Crazy Mixed-Up Hot and Sour Soup

Dried Cloud Ears, Matsutake Mushrooms, and Tiger Lily Buds

Clockwise from bottom: dried matsutake mushrooms, dried lily buds, dried shredded wood ears.

~~~

My son heard the camera in the kitchen ~~ always my undoing.

As usual, he came right in to laugh at me for taking pics of food on stove. Leaned over, peeked in pot, and asked what I was cooking.

“Soup”! I said.

“Chicken noodle soup”? he asked, eager eyes lighting up…

“No honey… does this look like any chicken you ever saw”?!

Off he went, pouting. Didn’t even stop to make fun of me for taking pics… but I did hear him muttering “crazy mixed-up soup… ”

I’ll have to make that boy some chicken soup this weekend.

Reconstituted Veggies and Lemongrass

Clockwise from bottom: reconstituted matsutake mushrooms, lily buds, and wood ears, with lemongrass running through.

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Wood ears (or black fungus) and lily buds have little flavor of their own. I find the wood ears completely tasteless. Lily buds can have a very subtle, almost smoky flavor. They are used mainly to add crunchy texture to Chinese dishes ~ often in contrast to soft tofu. Don’t let the name ‘fungus’ put you off ~ it’s harmless and good to eat! Wood ears and lily buds can be found in a Chinese market.

If you have good vegetable broth on hand, substitute that for the water.

Crazy Mixed-Up Hot and Sour Soup

1/4 c dried wood ears
1/4 c dried lily buds
1/4 c dried mushrooms, preferably oriental (shiitake, matsutake, black chinese, etc)

Rinse the wood ears and lily buds in boiling water, then cover with fresh boiling water and let sit 30 min or so until softened.

Cover dried mushrooms with boiling water but don’t rinse ~ let them sit 30 min as well.

Once reconstituted, drain wood ears and if whole, remove hard end and cut into thin shreds. Drain lily buds. Drain mushrooms, and reserve their liquid (avoid any liquid at very bottom in case it contains grit).

1 tsp oil, corn, safflower, peanut etc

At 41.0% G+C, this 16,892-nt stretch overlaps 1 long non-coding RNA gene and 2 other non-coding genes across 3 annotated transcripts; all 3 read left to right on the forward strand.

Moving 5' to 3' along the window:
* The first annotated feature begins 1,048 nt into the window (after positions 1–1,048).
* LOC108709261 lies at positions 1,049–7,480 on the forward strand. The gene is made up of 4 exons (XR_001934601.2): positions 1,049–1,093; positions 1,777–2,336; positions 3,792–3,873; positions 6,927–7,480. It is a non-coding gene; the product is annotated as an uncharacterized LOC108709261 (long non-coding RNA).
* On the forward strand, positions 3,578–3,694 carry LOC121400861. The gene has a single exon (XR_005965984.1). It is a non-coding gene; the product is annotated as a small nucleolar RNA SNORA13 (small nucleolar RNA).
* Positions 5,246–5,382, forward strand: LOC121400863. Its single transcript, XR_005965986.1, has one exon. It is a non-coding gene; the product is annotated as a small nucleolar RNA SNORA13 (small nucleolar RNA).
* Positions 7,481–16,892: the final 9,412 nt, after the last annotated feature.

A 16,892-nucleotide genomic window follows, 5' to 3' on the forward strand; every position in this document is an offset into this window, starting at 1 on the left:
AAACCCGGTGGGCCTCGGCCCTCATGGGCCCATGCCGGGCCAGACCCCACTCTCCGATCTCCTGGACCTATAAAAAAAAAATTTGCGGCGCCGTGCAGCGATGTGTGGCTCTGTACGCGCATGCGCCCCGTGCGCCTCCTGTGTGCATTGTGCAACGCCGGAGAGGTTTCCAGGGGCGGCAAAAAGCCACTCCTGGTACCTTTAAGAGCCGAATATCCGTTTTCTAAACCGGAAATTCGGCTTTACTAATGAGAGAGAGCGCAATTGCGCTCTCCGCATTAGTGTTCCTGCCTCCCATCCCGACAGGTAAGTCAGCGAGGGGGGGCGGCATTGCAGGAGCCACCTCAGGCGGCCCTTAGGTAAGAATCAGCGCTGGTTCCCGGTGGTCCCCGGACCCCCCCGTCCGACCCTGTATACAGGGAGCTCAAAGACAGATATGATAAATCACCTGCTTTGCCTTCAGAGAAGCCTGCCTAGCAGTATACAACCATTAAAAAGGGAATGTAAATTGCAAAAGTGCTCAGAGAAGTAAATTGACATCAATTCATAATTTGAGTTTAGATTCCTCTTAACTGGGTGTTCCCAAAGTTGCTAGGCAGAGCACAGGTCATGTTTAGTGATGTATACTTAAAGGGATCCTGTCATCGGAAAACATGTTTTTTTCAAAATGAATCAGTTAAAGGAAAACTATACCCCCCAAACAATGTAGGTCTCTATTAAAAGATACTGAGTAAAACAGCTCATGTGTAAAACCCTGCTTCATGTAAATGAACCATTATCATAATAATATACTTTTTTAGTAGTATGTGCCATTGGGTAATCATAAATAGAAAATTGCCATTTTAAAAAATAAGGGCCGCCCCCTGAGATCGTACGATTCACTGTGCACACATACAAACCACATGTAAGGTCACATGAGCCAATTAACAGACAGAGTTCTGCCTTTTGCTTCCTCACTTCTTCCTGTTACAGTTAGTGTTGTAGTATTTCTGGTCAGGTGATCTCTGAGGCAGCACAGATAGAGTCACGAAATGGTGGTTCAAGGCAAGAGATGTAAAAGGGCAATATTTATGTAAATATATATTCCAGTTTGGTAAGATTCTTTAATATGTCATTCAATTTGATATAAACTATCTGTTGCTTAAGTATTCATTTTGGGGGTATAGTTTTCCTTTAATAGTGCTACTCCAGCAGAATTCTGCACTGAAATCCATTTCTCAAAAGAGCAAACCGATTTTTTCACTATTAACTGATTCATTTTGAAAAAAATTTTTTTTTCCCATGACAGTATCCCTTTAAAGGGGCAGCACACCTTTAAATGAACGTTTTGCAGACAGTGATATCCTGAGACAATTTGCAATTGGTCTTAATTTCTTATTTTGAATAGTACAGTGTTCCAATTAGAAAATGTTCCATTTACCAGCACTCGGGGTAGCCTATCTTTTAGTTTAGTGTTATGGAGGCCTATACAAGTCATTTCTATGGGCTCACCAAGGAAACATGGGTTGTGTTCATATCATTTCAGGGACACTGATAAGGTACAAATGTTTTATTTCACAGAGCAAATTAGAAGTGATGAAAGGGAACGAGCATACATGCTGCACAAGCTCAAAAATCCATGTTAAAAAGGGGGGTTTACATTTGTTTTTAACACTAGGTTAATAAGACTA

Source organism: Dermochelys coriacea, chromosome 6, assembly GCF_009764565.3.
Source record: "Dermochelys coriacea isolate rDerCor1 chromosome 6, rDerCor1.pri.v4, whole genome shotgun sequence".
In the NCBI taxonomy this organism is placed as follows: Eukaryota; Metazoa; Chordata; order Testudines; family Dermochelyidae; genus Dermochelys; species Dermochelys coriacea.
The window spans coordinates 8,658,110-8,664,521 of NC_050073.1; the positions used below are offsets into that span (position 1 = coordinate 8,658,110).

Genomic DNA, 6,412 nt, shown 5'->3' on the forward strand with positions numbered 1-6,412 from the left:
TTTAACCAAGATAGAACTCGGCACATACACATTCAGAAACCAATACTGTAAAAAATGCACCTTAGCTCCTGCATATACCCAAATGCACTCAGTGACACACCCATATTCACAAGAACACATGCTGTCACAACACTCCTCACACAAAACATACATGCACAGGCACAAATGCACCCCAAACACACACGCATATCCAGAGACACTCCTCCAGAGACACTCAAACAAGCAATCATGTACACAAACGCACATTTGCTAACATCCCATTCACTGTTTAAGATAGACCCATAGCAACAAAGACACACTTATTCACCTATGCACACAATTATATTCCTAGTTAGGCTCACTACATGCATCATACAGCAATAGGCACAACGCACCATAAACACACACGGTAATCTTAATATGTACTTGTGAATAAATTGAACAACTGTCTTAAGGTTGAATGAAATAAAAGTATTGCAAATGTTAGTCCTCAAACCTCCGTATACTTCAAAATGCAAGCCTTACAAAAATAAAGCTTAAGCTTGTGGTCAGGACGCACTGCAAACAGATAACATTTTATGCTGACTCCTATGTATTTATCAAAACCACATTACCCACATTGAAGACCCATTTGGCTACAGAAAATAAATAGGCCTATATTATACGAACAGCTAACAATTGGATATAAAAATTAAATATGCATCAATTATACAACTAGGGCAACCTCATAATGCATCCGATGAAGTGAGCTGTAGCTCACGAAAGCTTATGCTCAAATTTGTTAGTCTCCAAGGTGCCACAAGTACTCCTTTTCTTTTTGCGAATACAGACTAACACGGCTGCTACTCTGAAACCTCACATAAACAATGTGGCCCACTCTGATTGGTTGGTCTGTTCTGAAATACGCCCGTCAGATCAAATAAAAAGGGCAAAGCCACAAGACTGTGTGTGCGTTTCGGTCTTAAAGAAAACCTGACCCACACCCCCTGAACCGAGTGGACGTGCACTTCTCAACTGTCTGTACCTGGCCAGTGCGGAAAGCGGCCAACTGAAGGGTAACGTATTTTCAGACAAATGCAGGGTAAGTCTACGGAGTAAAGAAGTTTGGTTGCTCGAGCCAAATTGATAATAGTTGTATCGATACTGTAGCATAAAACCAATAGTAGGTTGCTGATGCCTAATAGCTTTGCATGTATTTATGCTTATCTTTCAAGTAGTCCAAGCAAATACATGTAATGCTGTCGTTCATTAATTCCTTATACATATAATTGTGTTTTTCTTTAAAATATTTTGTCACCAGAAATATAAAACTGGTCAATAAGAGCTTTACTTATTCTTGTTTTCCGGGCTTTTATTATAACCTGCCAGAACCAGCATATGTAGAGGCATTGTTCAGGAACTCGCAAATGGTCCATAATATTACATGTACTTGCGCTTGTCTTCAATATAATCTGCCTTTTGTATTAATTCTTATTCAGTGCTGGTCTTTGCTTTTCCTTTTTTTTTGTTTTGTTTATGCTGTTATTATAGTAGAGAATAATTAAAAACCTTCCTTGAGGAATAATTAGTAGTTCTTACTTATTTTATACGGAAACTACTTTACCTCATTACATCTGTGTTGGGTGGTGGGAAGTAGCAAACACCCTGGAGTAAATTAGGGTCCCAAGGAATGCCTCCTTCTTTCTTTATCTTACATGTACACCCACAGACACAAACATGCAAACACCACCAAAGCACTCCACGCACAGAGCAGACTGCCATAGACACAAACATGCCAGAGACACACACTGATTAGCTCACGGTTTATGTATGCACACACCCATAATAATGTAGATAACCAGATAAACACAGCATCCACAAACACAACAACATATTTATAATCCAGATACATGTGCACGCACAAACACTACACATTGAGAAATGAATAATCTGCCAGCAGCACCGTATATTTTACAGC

a drop of sesame oil
1 TB minced garlic
1 TB minced ginger
2 stalks lemongrass, tough outer leaves removed and reserved, soft inner bulb end sliced thin
1 dried red chili pepper
12-15 grinds fresh black pepper (or healthy 1/2 tsp)
1/4 c pineapple, preferably fresh, chopped fine
1/4 c pineapple juice
1/2 c rice vinegar (unseasoned – available in many groceries)
1 1/2 – 2 c water
reserved mushroom soaking liquid
salt to taste

Optional additions

2 eggs, beaten well with 2 TB water
1 c baby spinach leaves
1/3 block firm tofu, cubed

Cage Free Eggs and Yummy Tofu

In a saucepan, heat the oils and add garlic, ginger, and lemongrass. Saute these a few minutes, then add the mushrooms and saute a few minutes longer until starting to brown. Add some reserved outer lemongrass leaves in large pieces (for easy removal after cooking) and the dried chili and pineapple. Reduce heat to medium low and cook 5 minutes. Add drained wood ears, lily buds, and remaining ingredients through salt. Stir well to remove any browned, flavorful bits from the bottom of the pan, then cover and simmer 20 minutes. Taste again and correct the seasoning. The lemongrass will make this quite sour, but rice vinegar lends a subtle sweetness. Add more pepper if it needs heat to balance. Remove the whole chili and the large, tough lemongrass pieces.

Hot and Sour Soup Cooking

Soup can now be served as is, or for a more substantial dish, add the optional eggs, spinach, and tofu. To do so, bring soup to a boil and drizzle the beaten egg/water in slowly, stirring continuously to break up the egg. Add spinach and tofu, reduce heat and allow to warm through.

Tart and Tasty Hot and Sour Soup

Enjoy tart and tasty hot and sour soup on a cold rainy evening in January. Or June, depending on which part of the world you’re in ~ here in New England it’s been a long, chilly spring.

~~~

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4 Comments »

  1. Nabeela said

    hi Linda! Thank you for stopping by at my blog. You have a pretty interesting blog here too(you’re going in my favorite list too)…..and man is my favorite list of blogs overflowing?!! 😀

  2. RP said

    I was staring at those three unusual ingredients and wondering how they would taste! The soup looks heavenly. So what type of cuisine is it?

  3. Hi Nabeela, glad you stopped by here, too. Isn’t it fun collecting new blogs? I’m going to try your pasta sauce this week. 🙂

    RP, hi and thanks! I am fascinated by dried foods, and oriental groceries have lots. The soup is mostly like Chinese hot and sour, but the lemongrass/pineapple adds a touch of Thai, I suppose. I got that idea from a recipe I read somewhere long ago… it also called for tamarind but I left that out as the lemongrass made it plenty sour.

  4. vineela said

    Hi Linda,
    Nice soup.
    I will try this recipe one day.
    THANKS FOR SHARING.
    vineela

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